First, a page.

Oral Surgery

Oral Surgery 

Wisdom Teeth Removal

Wisdom Teeth are the last teeth to erupt in your mouth, usually between the ages of 17 and 25. These third molars erupt during this time to compensate for excessive wear that used to be exposed prior to a modern diet.

Why Are Wisdom Teeth Removed?

Because our society emphasizes straight, beautiful smiles, there is often times not adequate room in the mouth for our wisdom teeth to erupt without creating overcrowding. This is especially true if you have already gone through orthodontics to achieve that perfect smile.

What Can Happen If I Don’t Remove My Wisdom Teeth?

Aside from the cosmetic repercussions metioned before, overcrowding can prevent the wisdom tooth from having enough room to erupt, thus becoming impacted. An impacted tooth can be very painful and can lead to very serious infection.

What If I Am Not Experiencing These Problems?

Some of the issues a wisdom tooth can cause might not be seen by the eye because the tooth has not erupted yet. A wisdom tooth’s roots get longer as it ages making extraction more difficult, increasing the potential for complications such as nerve damage.

When Should I Remove My Wisdom Teeth?

We recommend removing wisdom teeth by the time the patient is a young adult to prevent future problems and allow for proper healing.

The Surgery

Wisdom tooth extractions are performed under local anesthesia. After surgery it is common to experience swelling and mild discomfort.

Crown Lengthening

Crown Lengthening is a periodontal plastic surgery, gum reshaping procedure in which gum tissue or bone is removed to expose a greater area of the truth structure. This can be used for cosmetic purposes such as minimizing the appearance of a “gummy smile,” or prosthetic purposes such as exposing more tooth to support a crown or a filling.

How Is Crown Lengthening Done?

The gum is reduced or reshaped by removing small amounts of gum tissue in desired areas. The goal is to lengthen the appropriate teeth and create greater symmetry at the gum line.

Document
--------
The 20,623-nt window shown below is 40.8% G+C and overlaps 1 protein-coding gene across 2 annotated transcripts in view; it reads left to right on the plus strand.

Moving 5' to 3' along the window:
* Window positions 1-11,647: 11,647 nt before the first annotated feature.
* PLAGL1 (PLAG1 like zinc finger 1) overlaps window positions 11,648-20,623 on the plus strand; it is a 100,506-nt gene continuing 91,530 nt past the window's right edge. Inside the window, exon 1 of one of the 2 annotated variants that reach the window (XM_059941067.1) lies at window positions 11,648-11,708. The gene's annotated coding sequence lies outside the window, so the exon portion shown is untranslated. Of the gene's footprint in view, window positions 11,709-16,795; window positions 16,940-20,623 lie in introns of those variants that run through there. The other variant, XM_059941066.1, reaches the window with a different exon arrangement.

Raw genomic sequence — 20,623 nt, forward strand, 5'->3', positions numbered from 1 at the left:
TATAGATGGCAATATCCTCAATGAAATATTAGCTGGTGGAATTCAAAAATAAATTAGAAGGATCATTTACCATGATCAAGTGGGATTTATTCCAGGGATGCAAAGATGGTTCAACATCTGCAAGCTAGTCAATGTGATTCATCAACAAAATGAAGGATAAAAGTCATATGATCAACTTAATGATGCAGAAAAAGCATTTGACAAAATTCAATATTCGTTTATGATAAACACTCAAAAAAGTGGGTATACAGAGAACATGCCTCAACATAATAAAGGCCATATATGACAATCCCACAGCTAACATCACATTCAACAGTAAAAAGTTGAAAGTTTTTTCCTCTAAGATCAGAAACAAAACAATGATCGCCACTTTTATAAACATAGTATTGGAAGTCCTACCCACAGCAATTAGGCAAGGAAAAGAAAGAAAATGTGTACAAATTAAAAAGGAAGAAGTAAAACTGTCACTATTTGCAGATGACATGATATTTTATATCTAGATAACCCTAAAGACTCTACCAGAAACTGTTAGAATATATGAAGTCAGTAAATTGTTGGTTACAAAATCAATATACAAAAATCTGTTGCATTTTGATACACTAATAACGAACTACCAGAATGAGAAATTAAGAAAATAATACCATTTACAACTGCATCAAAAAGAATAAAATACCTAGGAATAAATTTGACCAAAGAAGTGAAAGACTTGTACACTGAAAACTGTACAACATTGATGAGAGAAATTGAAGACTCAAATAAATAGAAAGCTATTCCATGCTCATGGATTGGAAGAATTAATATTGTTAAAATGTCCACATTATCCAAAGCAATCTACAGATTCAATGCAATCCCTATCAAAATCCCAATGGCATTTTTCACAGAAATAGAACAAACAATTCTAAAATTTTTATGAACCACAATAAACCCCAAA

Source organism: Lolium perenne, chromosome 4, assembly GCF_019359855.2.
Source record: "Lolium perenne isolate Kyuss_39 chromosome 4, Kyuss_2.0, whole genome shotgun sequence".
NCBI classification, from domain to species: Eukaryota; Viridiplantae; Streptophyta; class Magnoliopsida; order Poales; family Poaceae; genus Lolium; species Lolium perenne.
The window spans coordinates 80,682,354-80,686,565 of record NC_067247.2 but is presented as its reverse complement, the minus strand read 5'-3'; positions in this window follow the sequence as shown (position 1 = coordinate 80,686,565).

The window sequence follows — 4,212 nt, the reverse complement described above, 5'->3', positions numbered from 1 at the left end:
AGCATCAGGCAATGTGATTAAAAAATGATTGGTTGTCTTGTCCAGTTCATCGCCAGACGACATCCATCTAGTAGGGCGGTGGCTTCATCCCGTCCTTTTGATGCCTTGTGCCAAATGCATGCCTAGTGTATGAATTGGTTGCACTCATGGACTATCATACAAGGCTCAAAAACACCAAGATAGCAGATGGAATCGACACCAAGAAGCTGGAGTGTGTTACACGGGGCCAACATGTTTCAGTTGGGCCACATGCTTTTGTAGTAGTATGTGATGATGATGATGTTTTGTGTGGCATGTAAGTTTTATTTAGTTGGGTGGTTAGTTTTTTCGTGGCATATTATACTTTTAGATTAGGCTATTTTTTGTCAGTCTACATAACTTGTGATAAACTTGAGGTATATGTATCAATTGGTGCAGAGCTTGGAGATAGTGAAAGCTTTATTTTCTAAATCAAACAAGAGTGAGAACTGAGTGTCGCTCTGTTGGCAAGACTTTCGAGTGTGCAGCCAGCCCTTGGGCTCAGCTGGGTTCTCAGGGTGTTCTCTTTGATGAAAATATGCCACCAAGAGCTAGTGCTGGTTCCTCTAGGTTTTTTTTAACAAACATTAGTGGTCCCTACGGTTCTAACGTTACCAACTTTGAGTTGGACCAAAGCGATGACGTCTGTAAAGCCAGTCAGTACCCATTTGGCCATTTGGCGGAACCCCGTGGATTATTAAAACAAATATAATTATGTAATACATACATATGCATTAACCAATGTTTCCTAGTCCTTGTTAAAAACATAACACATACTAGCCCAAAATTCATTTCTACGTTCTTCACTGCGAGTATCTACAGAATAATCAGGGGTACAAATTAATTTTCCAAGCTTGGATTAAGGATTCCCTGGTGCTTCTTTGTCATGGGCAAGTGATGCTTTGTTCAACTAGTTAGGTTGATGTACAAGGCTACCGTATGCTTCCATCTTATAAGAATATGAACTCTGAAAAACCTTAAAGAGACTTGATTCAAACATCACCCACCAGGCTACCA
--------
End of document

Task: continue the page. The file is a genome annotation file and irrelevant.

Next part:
Am I a Candidate for Crown Lengthening?

Candidates for crown lengthening are those in good general health, specifically those with healthy gums. Those with a gummy smile, decay or a crack near the gum line are also strong candidates. If you suffer from periodontal disease or have insufficient bone you may not be eligible for this procedure.

Gum Grafting

Gum Grafting, also referred to as periodontal plastic surgery or gingival graft, refers to mulitple periodontal procedures which use grafted oral tissues to cover areas of exposed tooth root surface. It can also be utilized to build up gum tissue around missing teeth. Gum grafting is used to enhance cosmetic appearance, decrease sensitivity, and prevent further periodontal recession.

How Is Gum Grafting Done?

After the application of anesthesia, healthy tissue is removed from the roof of the mouth and placed on the site of recession and attached. This procedure can be done on one or multiple teeth.

Am I a Candidate for Gum Grafting?

Those who may be eligible for Gum Grafting are those suffer from periodontal disease, those with insufficient gum tissue, poor dental hygiene, bone loss, missing teeth or those who are dissatisfied with the shape of their natural gums or gums around dental implants.

Root-End surgery

Root-end surgery, also known as Apicoectomy, is a minor oral surgery procedure that is applied after failed root canal procedure & root canal Repeat treatment is not possible because of cemented post-and-core or there is very deeply broken root canal instrument. The procedure is complex and involves removal the tip of the root and surrounding diseased tissue. Root-end surgery is the last resort for tooth preservation.

How is Root-End Surgery done?

The procedure will be performed under local anaesthesia. The Oral surgeon will expose the root end with a small cut into the gingival tissue. The root end will be slightly shortened & surrounding diseased tissue, cyst or over-pressed filling material will be removed at same time. Afterwards the gingival cut will be sutured with few resorbable stitches.

What to Expect After Root-end Surgery?

Following root-end surgery there may be discomfort and/or swelling and bruising. No reasons to worry about this, because it is normal for any minor oral surgery procedure.